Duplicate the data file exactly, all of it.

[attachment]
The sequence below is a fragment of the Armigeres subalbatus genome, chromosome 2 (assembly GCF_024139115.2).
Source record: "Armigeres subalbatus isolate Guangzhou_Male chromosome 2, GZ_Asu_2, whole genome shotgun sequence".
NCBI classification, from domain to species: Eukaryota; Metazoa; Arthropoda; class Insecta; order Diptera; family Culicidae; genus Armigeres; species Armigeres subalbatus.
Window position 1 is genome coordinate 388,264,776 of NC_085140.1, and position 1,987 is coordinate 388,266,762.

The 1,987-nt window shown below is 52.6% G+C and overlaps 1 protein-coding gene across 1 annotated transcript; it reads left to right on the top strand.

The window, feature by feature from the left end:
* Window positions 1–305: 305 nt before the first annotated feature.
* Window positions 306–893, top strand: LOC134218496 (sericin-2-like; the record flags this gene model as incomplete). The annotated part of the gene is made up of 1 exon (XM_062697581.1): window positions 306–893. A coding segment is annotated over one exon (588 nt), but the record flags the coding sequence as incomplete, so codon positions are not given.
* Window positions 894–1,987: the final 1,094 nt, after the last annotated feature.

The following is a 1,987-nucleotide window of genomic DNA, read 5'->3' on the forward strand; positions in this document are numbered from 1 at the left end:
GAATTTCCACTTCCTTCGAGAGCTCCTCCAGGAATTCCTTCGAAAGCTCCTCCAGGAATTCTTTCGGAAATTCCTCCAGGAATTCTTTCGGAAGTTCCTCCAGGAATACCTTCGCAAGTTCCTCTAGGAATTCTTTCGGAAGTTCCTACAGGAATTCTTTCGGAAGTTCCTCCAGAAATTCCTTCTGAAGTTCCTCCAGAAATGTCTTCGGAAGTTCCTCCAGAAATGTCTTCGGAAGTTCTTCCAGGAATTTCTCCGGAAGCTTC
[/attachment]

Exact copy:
The sequence below is a fragment of the Armigeres subalbatus genome, chromosome 2 (assembly GCF_024139115.2).
Source record: "Armigeres subalbatus isolate Guangzhou_Male chromosome 2, GZ_Asu_2, whole genome shotgun sequence".
NCBI classification, from domain to species: Eukaryota; Metazoa; Arthropoda; class Insecta; order Diptera; family Culicidae; genus Armigeres; species Armigeres subalbatus.
Window position 1 is genome coordinate 388,264,776 of NC_085140.1, and position 1,987 is coordinate 388,266,762.

The 1,987-nt window shown below is 52.6% G+C and overlaps 1 protein-coding gene across 1 annotated transcript; it reads left to right on the top strand.

The window, feature by feature from the left end:
* Window positions 1–305: 305 nt before the first annotated feature.
* Window positions 306–893, top strand: LOC134218496 (sericin-2-like; the record flags this gene model as incomplete). The annotated part of the gene is made up of 1 exon (XM_062697581.1): window positions 306–893. A coding segment is annotated over one exon (588 nt), but the record flags the coding sequence as incomplete, so codon positions are not given.
* Window positions 894–1,987: the final 1,094 nt, after the last annotated feature.

The following is a 1,987-nucleotide window of genomic DNA, read 5'->3' on the forward strand; positions in this document are numbered from 1 at the left end:
GAATTTCCACTTCCTTCGAGAGCTCCTCCAGGAATTCCTTCGAAAGCTCCTCCAGGAATTCTTTCGGAAATTCCTCCAGGAATTCTTTCGGAAGTTCCTCCAGGAATACCTTCGCAAGTTCCTCTAGGAATTCTTTCGGAAGTTCCTACAGGAATTCTTTCGGAAGTTCCTCCAGAAATTCCTTCTGAAGTTCCTCCAGAAATGTCTTCGGAAGTTCCTCCAGAAATGTCTTCGGAAGTTCTTCCAGGAATTTCTCCGGAAGCTTC